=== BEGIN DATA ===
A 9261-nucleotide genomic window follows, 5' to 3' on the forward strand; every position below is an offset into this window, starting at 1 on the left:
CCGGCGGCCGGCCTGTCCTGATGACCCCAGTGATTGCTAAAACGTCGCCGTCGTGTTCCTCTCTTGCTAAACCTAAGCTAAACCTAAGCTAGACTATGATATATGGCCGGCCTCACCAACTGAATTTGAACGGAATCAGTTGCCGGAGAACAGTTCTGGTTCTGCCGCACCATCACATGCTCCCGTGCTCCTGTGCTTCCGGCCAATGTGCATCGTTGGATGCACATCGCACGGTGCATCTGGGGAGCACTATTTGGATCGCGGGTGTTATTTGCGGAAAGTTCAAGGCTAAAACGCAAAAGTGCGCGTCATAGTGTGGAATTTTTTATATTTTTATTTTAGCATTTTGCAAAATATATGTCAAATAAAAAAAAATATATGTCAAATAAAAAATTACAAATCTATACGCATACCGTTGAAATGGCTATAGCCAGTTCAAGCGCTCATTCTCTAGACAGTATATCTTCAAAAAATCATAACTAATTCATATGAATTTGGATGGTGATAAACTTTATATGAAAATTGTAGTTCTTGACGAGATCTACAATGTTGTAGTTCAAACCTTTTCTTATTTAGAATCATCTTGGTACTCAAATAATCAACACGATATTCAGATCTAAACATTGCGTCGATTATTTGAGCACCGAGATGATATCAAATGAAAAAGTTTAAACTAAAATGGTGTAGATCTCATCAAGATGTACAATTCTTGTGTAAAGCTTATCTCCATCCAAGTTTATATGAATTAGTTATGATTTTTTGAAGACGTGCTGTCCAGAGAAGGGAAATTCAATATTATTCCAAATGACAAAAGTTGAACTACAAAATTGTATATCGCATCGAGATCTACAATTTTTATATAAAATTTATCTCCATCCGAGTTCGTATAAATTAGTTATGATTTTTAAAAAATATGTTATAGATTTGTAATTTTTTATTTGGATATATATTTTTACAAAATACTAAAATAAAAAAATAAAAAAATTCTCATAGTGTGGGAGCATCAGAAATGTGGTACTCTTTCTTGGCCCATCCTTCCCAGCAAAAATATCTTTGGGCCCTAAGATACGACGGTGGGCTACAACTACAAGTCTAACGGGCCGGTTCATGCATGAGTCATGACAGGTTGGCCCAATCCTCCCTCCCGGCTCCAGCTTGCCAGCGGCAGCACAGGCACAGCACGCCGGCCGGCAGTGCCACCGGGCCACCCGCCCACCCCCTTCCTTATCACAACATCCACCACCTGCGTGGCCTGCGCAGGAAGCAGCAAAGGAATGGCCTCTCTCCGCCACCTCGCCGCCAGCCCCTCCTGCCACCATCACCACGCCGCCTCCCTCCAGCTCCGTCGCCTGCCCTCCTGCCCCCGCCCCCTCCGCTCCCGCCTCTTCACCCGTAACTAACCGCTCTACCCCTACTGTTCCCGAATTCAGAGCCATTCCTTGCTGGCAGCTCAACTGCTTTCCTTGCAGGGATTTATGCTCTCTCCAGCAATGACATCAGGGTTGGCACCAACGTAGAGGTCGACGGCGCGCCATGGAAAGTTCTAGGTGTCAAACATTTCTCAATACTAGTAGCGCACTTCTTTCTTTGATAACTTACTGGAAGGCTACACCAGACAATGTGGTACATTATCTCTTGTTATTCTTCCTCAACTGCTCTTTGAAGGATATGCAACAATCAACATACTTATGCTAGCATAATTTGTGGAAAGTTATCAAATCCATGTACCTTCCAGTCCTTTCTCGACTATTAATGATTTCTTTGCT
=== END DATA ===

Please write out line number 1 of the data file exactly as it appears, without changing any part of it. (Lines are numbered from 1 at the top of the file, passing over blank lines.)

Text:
A 9261-nucleotide genomic window follows, 5' to 3' on the forward strand; every position below is an offset into this window, starting at 1 on the left: